clearing serial buffer

hi there forum,

im working on a midi project. and from the incoming data i really don't all the data wich is coming in just the first two bytes. therefore i would like to no if there is any simple piece of code wich i can apply to clear the serial buffer of the rest of the message. im programming on a Attiny2313 so i'm really looking for an optimalisation piece, (since it has a very limmited programming memmory.

bummer that the flush command doesn't work anymore

While (Serial.read() > 0)   /* keep looping */  ;

therefore i would like to no if there is any simple piece of code wich i can apply to clear the serial buffer of the rest of the message.

Serial data arrives slowly. The loop() function might iterate 100,000 times or more between the first two bytes. So, when, exactly, do you want to dump random amounts of unread data. You need to be certain that you do this only after all the bytes that make up a packet arrive, but before the next packet arrives.

while(Serial.available() > 0)
   Serial.read();

will dump whatever is in the buffer (plus whatever arrives while the data is being dumped). Just when will you call that code, though?

If you think that I'm hinting that you actually need to pay attention to the serial data, so you know when a packet ends, you are correct.

Serial data arrives slowly. The loop() function might iterate 100,000 times or more between the first two bytes. So, when, exactly, do you want to dump random amounts of unread data. You need to be certain that you do this only after all the bytes that make up a packet arrive, but before the next packet arrives.

you make a valid point but in midi the messagebytes of the same command will follow without delay.
the application will read every message yet only the first 2 bytes , not the third byte.
if you want to here is my code:

#define note_on 0x90
#define note_off 0x80
#define mask 0xF0


int toon[12]= {1,12,2,11,3,4,10,5,9,6,8,7};
byte commandByte = 0;
byte noteByte = 0;

void setup() {
  for (char i =0; i<=11 ; i++){
    pinMode(toon[i], OUTPUT);
  }
  Serial.begin(31250);
}

void loop() { 
  if (Serial.available()) {
    commandByte = Serial.read();
    noteByte = Serial.read();
    noteByte = noteByte%12;
    if (commandByte & mask == note_on){
      digitalWrite(toon[noteByte],HIGH);
    }
    else if (commandByte & mask == note_off){
      digitalWrite(toon[noteByte],LOW);
    }
    while (Serial.read()>0)
  }
}

don’t pay attention to the toon array too much, these are pin-outs for the application.

the code reads the midi messages note-on and note-off for every midi note on every midi channel (<-- thats why the mask is there) then for each C the same pinout goes high as for each D . . . etc.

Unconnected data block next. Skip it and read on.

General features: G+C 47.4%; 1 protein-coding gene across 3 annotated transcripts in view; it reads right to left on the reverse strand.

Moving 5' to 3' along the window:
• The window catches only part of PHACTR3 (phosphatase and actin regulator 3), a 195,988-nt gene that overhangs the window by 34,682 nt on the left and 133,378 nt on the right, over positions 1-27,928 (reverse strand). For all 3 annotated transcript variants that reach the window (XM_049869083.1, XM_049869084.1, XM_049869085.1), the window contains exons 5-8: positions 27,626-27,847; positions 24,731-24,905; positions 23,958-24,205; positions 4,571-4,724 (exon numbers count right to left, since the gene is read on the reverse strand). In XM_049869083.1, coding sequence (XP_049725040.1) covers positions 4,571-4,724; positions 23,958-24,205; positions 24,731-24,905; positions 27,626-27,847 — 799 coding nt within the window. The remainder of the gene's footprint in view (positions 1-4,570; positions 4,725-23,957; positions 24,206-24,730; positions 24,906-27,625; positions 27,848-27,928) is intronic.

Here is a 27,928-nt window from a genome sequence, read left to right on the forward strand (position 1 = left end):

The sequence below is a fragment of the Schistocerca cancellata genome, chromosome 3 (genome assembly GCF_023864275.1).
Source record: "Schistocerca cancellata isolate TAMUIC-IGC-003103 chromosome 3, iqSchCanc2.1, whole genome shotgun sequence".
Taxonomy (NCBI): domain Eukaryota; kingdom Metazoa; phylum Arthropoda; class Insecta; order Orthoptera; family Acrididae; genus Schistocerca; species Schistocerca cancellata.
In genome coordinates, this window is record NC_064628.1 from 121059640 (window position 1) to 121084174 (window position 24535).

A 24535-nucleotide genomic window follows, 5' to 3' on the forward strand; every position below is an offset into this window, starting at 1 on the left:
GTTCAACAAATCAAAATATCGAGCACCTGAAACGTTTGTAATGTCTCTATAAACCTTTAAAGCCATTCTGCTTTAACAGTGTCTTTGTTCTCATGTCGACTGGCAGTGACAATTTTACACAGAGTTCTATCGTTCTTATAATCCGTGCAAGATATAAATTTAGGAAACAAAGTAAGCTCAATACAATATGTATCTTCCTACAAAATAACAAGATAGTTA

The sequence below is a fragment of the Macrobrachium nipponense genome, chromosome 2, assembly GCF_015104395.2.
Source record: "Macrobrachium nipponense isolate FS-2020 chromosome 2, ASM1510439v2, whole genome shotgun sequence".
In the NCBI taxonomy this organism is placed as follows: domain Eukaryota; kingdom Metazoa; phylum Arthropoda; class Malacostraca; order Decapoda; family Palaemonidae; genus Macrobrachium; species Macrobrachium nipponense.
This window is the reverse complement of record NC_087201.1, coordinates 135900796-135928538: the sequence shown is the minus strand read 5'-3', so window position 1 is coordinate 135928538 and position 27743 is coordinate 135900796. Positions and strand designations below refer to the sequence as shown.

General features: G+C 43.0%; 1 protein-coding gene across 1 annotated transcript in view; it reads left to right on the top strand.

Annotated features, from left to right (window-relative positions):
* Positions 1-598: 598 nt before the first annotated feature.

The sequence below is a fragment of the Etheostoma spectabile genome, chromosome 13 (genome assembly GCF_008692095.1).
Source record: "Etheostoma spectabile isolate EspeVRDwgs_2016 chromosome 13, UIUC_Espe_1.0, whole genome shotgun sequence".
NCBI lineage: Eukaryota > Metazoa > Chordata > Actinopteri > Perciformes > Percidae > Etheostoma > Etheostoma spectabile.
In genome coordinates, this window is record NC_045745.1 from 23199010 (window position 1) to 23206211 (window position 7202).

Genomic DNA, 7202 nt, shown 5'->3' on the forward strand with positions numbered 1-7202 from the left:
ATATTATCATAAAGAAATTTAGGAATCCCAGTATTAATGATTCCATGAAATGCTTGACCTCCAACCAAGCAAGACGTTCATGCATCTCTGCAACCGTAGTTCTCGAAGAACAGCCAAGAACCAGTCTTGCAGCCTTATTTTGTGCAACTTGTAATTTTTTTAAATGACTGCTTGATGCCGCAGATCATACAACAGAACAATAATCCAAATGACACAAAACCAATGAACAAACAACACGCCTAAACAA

you make a valid point but in midi the messagebytes of the same command will follow without delay.

No, they won't. Serial data transmission takes time. If you don't believe that, I can't help you.

the application will read every message yet only the first 2 bytes , not the third byte.

No. That code is crap.

  if (Serial.available()) {
    commandByte = Serial.read();
    noteByte = Serial.read();

If there is at least one byte available, read two bytes. Rubbish.

you make a valid point but in midi the messagebytes of the same command will follow without delay

MIDI bytes will arrive about 1/3120 of a second apart. That's about enough time for the Arduino to execute about 5100 instructions

so this ?

 if (Serial.available()) {
    commandByte = Serial.read();
  while (!serial.available()){}
    noteByte = Serial.read();
  while (!serial.available()){}
    wasteByte = Serial.read();
 ->rest of the stuff

Just to prove to you that you need to rewrite. Load and compile this (use whatever baud rate you want). Then run the Serial Monitor, and type in 123, hit send (or enter), and look at the output.

byte  x;
byte y;

void setup() {
  Serial.begin(115200);
}

void loop() {
  if (Serial.available()) {
    x = Serial.read();
    y = Serial.read();
    Serial.print(x);
    Serial.print(" ");
    Serial.println(y);
  }
}

That last code you posted is not good at all. As someone already said, you NEED to know what all is in the packet in order to decide when to keep and when to discard bytes. So you either need to know the value of the last "waste byte", or the count of the bytes in a packet. Oh, and you are not required to assign the result of Serial.read() to a variable.

Check out Nick Gammon's excellent Serial tutorial at http://www.gammon.com.au/forum/?id=11425